Maimonides at the Margins

Reviewed by Orly Roth

Converts, Heretics, and Lepers: Maimonides and The Outsider
by James A. Diamond
University of Notre Dame Press, 2007, 368 pages.

In his great philosophical work, the Guide of the Perplexed, the twelfth-century rabbi Moses Maimonides attempted to systematically resolve the inherent tension between the conclusions of philosophy and biblical revelation. The source of this tension is the discrepancy between the Bible’s anthropomorphic descriptions of God and philosophy’s long tradition of rejecting any similarity between man and the divine. In order to reconcile these opposites, Maimonides used a familiar literary technique: the metaphor. In his Guide he states that “the Tora speaketh in the language of the sons of man,” meaning the language of the common people. At certain points, he asserts, the biblical narrative should not be read literally. It is instead a series of allegories which represent abstract philosophical concepts. By acknowledging that the Bible has a metaphorical aspect, one can understand it rationally and reconcile it with the demands of philosophy.
A close examination of Maimonides’ writings reveals that the Guide can itself be read in precisely the same manner. Maimonides testified that, like the Bible, his work contained an “esoteric” layer in addition to its apparent literal meaning. This layer was intended only for those with the intellectual capacity to comprehend it. Just as the biblical descriptions of God as a corporeal being are not to be understood literally, the text of the Guide has a theological or philosophical meaning that is not immediately evident.
This assumption forms the basis of Converts, Heretics, and Lepers: Maimonides and The Outsider by James A. Diamond, who holds the Joseph and Wolf Lebovic Chair of Jewish Studies at the University of Waterloo in Ontario, Canada. Diamond’s examination of Maimonides’ writings is quite broad, encompassing several texts in which Maimonides discusses archetypal figures situated at the fringes of normative society, including the upper reaches of the social order. Diamond contends that Maimonides relates to these figures in a manner which is not solely moral or legal in nature. He also perceived them as metaphors for theological and philosophical ideas with deep and far-reaching implications. The figure of the convert, for example, serves as a metaphor for an ideal form of Judaism represented by the biblical Abraham. In the same manner, Maimonides treats Elisha ben Abuya, the mishnaic sage who eventually turned his back on the Tora and is thus referred to as Acher (“Other”) in rabbinic writings, not simply as a well-known heretic but also as an archetype of intellectual degeneration.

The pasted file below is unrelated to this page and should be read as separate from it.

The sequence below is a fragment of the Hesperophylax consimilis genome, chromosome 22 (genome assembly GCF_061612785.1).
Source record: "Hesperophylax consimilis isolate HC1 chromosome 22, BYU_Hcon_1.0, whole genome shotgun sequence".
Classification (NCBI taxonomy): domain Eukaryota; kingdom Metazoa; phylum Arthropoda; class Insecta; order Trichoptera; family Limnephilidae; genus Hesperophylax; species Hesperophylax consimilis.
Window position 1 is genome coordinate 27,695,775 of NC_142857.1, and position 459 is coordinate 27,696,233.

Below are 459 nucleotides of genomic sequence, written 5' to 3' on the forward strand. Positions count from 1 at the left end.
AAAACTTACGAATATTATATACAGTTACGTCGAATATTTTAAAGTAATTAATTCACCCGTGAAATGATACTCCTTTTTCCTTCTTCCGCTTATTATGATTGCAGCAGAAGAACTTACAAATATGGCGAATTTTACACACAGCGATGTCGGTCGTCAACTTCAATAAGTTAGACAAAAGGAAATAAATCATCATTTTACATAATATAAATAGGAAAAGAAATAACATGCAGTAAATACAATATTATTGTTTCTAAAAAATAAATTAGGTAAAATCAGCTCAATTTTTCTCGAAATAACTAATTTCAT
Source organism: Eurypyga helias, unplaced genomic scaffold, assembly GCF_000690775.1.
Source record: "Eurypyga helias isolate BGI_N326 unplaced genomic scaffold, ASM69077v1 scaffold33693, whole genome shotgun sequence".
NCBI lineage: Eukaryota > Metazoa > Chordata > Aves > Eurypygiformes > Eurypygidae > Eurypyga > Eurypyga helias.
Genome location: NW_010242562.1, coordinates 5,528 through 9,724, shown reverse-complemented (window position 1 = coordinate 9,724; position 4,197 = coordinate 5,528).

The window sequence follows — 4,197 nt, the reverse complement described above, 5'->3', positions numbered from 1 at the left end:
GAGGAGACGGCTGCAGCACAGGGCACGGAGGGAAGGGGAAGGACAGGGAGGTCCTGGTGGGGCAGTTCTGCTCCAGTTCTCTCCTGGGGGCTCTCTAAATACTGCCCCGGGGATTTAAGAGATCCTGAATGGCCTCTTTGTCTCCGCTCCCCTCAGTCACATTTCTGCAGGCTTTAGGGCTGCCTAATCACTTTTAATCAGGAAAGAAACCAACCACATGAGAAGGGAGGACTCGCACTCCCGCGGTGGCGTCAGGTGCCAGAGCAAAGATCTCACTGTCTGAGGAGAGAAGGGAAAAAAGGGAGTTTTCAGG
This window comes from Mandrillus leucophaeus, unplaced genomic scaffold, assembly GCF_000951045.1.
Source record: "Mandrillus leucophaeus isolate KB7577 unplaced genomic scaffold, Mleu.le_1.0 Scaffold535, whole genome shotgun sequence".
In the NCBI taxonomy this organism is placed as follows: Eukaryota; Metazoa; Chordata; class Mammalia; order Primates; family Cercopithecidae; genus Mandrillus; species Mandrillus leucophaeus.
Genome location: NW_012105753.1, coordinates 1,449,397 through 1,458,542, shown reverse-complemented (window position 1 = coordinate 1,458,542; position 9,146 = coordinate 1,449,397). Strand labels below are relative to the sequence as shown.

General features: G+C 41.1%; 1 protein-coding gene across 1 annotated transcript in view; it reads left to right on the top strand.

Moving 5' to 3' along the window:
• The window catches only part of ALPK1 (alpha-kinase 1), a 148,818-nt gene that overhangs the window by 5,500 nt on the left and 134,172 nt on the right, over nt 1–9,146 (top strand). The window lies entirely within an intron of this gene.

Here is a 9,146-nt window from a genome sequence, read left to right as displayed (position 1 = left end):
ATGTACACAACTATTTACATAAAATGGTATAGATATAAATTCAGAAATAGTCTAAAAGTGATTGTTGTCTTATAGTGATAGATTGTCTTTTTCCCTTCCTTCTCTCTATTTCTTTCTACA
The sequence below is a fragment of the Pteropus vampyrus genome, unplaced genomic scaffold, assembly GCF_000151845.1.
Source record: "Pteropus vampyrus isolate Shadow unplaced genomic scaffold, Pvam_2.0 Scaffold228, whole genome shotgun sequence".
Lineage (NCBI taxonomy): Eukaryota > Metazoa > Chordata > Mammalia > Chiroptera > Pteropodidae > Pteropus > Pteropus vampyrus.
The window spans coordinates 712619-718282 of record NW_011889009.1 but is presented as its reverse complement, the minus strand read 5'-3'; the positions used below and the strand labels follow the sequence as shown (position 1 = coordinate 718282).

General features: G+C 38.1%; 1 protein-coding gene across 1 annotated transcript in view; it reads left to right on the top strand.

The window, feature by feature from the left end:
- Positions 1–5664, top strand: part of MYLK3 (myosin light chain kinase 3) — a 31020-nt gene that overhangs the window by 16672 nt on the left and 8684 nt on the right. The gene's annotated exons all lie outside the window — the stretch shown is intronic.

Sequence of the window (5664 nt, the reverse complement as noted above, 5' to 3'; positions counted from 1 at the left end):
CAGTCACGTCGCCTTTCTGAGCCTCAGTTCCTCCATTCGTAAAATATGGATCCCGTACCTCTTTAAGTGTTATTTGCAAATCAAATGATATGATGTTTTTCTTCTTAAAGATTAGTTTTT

In order to back up this fascinating claim, Diamond examines all of Maimonides’ works through the lens of allegory and metaphor—not only the Guide of the Perplexed but also the Mishneh Tora, Sefer Hamitzvot, his commentary on the Mishna, and numerous letters. This interpretative approach gives serious intellectual weight to Diamond’s book but also requires certain clarifications and justifications, which he doesn’t always provide.
In the opening five chapters of his book, Diamond focuses on archetypal human figures characterized as “outsiders”: the convert, the leper, the heretic, the king, and the sage. Each of these figures is uniquely located outside of normative society. The convert joins the community from without; the leper is forcibly distanced from society as a result of his condition; the heretic removes himself from the community by his own volition; the king’s status and power make him different from others; and even the sage is an outsider, because he isolates himself by dedicating his life to lofty religious works and contemplation of God. Diamond states that these figures “become, in Maimonides’ hands, metaphors for something much larger than their own existential predicaments.”
In his chapter dealing with the convert, for instance, Diamond claims that Maimonides considers a man who renounces his religion and voluntarily accepts the yoke of Judaism to be an example of the “true” Jew—an exemplar for those born into Judaism. Diamond cites a letter written by Maimonides to a convert named Ovadya, in which he explains why a proselyte, who is not born into the Jewish people, is nonetheless permitted to recite the liturgical statement “our God, and God of our fathers.” Maimonides’ explanation is based on his view of the biblical Abraham. In the Mishneh Tora he explains that Abraham was a teacher-philosopher who relied on his intellect to contemplate the world around him, and thus arrived at the truth. The nation Abraham founded was composed of those who followed his way, in addition to his biological descendants. The convert, therefore, is a valued member of the community of Abraham’s progeny: He is a student of the biblical patriarch and, as such, essentially his “offspring.”